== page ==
I for one do and I'm only 48!

And now I'm jonesing for some fried clams & orange sherbert, you bastard!

MadisonMan said...

Why not call it Four Lakes dorm? Would that be too difficult?

A Dope from Dejope.

Isn't this supposed to be the Jock Dorm?

Mary Martha said...

Will they also have slot machines and bingo?

'Dejope!' is the name of the mini casino that greets visitors from the south along the expressway (just before the beltline). I imagine that is also named by the local indians who also own it.

Quaestor said...

Rusty wrote:
I take umbrage with,"thousands of years".

Add me to the umbrage list, but give me a strudel instead.

This area contains many archaeological sites, evidence of the thousands of years that the Ho-Chunk and other American Indians have lived around these four lakes.

Not so. There is evidence that somebody with a neolithic culture lived in the area, but to identify them as members of the modern tribe is silly. Try that in any intellectually honest venue and you'd get laughed off the podium and get a cream pie in the face to boot. That an institution of higher learning would allow that wording in it's press statements is shameful. But what else can one expect from one of PC's founding establishments?

Kenneth Burns said...

That casino is called Ho-Chunk Gaming Madison now, not Dejope.

MadisonMan said...

I look forward to undergrads pulling up to the casino and asking to be shown to their dorm room.

Rusty said...

"Dejope" Winnebago for, sucker.

ndspinelli said...

I bet you won't be able to smoke in the dorm.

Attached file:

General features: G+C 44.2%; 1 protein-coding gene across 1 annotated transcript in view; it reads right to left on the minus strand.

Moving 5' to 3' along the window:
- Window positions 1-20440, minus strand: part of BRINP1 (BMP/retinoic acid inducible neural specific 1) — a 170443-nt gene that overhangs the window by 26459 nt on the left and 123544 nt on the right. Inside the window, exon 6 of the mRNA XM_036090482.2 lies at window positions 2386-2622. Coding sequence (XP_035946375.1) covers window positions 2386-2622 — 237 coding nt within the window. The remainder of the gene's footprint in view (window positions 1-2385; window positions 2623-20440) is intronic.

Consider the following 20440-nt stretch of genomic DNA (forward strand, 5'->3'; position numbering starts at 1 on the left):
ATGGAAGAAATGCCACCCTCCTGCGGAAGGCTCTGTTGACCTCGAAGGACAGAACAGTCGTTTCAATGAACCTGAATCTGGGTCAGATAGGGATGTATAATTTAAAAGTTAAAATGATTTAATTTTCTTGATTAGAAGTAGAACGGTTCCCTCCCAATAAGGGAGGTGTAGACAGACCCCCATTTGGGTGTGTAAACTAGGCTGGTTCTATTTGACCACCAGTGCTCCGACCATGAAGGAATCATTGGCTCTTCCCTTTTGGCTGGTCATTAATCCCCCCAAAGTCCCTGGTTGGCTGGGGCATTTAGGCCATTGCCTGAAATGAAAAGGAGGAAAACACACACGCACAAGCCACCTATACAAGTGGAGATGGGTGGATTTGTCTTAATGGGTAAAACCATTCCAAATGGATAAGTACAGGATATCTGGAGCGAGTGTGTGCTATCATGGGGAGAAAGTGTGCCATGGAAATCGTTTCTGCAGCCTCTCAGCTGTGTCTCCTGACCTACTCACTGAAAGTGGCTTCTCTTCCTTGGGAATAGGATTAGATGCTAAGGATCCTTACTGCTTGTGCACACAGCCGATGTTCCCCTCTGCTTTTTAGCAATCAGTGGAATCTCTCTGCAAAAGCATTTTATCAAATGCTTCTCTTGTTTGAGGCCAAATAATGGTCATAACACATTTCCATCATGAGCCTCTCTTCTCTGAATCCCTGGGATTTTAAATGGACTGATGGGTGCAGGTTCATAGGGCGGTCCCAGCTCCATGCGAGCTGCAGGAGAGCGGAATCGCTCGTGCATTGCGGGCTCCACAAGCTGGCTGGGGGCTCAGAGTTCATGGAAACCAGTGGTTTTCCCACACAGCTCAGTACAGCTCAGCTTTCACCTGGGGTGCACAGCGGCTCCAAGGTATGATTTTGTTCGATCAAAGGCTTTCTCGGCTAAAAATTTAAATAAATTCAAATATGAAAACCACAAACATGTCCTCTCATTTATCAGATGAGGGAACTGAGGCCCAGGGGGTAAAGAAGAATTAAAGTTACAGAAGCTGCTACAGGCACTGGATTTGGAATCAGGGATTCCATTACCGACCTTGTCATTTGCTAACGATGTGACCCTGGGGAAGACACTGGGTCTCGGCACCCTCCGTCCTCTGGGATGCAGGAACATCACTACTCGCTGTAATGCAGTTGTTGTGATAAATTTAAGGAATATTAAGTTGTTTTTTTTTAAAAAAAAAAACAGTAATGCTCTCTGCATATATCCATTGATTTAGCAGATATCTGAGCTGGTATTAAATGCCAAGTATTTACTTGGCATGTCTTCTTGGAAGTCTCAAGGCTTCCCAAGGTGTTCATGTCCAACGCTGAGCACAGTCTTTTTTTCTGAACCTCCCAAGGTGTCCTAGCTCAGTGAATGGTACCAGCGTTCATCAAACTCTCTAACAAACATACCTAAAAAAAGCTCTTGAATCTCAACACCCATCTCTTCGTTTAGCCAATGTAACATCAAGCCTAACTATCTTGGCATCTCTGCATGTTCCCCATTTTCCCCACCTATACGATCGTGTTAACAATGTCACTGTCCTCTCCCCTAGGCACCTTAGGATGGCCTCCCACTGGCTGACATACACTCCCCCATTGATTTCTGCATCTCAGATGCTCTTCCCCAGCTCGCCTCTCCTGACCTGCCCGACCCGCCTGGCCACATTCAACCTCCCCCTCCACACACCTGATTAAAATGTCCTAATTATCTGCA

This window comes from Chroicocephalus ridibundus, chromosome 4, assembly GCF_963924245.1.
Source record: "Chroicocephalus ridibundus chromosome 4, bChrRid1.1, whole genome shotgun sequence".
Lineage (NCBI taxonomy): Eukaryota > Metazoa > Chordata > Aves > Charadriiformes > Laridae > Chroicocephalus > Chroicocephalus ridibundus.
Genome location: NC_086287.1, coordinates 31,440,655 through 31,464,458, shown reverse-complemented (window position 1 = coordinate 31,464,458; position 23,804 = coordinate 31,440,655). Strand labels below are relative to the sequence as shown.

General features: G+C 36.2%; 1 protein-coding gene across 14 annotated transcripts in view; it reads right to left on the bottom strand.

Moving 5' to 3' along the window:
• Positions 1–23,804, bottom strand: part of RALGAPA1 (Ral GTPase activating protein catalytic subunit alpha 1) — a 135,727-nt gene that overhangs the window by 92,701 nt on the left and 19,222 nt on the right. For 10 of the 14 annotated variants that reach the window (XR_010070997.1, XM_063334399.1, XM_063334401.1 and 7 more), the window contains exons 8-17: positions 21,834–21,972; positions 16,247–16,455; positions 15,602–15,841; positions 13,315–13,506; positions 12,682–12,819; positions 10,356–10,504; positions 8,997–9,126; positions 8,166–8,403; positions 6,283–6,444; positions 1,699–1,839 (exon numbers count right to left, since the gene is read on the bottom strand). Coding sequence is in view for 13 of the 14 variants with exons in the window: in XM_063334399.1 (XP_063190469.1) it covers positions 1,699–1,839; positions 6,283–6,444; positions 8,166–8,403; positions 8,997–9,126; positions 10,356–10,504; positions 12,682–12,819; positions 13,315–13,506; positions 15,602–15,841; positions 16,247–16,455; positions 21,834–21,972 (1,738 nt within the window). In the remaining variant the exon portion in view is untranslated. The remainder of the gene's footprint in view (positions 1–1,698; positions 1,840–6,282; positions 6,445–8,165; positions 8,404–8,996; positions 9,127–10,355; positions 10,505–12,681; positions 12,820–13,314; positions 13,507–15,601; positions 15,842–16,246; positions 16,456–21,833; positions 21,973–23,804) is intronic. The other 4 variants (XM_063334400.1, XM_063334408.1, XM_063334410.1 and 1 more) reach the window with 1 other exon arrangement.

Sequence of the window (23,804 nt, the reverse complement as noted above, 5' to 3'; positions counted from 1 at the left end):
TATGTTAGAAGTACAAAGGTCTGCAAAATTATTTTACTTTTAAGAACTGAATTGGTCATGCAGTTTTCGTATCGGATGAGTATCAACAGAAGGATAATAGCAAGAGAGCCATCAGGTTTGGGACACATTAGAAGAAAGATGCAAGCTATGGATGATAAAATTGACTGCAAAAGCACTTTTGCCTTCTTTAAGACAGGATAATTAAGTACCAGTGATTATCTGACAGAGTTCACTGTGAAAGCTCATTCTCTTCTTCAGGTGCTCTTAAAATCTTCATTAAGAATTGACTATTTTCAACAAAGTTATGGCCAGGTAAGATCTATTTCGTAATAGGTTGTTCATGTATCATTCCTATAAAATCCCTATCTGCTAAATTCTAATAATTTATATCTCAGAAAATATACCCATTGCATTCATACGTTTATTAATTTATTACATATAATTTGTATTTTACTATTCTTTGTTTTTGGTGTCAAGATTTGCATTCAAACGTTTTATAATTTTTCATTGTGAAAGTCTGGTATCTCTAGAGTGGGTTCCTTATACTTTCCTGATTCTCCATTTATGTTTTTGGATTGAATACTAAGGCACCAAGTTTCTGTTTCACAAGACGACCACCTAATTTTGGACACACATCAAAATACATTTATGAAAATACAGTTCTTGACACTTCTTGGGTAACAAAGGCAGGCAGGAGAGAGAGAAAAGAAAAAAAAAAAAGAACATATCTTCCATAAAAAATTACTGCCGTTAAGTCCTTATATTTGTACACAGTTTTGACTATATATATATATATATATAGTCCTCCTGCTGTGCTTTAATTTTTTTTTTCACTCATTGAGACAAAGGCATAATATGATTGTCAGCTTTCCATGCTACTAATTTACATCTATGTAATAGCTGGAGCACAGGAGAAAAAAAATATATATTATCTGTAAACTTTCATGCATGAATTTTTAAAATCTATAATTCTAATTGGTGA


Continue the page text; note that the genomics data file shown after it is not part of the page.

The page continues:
Quaestor said...

I bet you won't be able to smoke in the dorm.

Zing!

rhhardin said...

No matter how politically correct it may try to be, Indian stuff is always risible in American culture.

It's a case of "We choose to be backward."

The references always point at that.

On the other hand, it's a good test of the power of the university administration's control of the dialog.

David said...
This comment has been removed by the author.
David said...

They are really struggling to put a nice gloss on "puant."
Here is the synonym list from a French dictionary:

Synonyms (French) for "puant":
nauséabond · nauséeux · fétide · fade · répugnant · infect · dégoûtant · rebutant · sale · malpropre · immoral · malodorant · croupissant · empesté · malsain · repoussant · immonde · ignoble · pestilentiel


This is way beyond "your mother wears combat boots."

James Pawlak said...

Well, it's better than naming a building after a Female Black politician who was rejected by the voters.
In the interests of balance I suggest a "William T. Sherman" hall with the mottor "I saw some good Indians...." in tiles in its entry way.

Leora said...

Somehow it makes me think of the Hewkawi tribe on F Troop. According to their chief, they got their name when they were on the prairie in the tall grass and they kept jumping up and yelling "Where the Heck Are We."

raf said...

Why is it okay to name a building after an Indian tribe, but not a sports team?